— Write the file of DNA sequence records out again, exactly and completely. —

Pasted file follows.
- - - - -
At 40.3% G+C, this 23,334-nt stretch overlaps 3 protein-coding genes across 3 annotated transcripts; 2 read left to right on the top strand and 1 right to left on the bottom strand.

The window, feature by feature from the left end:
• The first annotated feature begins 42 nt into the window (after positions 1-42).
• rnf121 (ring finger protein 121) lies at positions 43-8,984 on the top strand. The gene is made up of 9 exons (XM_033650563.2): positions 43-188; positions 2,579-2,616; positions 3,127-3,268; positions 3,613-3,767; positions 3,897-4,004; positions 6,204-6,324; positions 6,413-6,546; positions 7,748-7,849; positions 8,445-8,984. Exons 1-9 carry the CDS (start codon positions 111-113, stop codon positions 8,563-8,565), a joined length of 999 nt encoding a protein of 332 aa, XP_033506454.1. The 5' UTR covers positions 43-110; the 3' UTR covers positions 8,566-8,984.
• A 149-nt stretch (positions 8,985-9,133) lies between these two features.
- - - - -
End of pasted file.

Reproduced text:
At 40.3% G+C, this 23,334-nt stretch overlaps 3 protein-coding genes across 3 annotated transcripts; 2 read left to right on the top strand and 1 right to left on the bottom strand.

The window, feature by feature from the left end:
• The first annotated feature begins 42 nt into the window (after positions 1-42).
• rnf121 (ring finger protein 121) lies at positions 43-8,984 on the top strand. The gene is made up of 9 exons (XM_033650563.2): positions 43-188; positions 2,579-2,616; positions 3,127-3,268; positions 3,613-3,767; positions 3,897-4,004; positions 6,204-6,324; positions 6,413-6,546; positions 7,748-7,849; positions 8,445-8,984. Exons 1-9 carry the CDS (start codon positions 111-113, stop codon positions 8,563-8,565), a joined length of 999 nt encoding a protein of 332 aa, XP_033506454.1. The 5' UTR covers positions 43-110; the 3' UTR covers positions 8,566-8,984.
• A 149-nt stretch (positions 8,985-9,133) lies between these two features.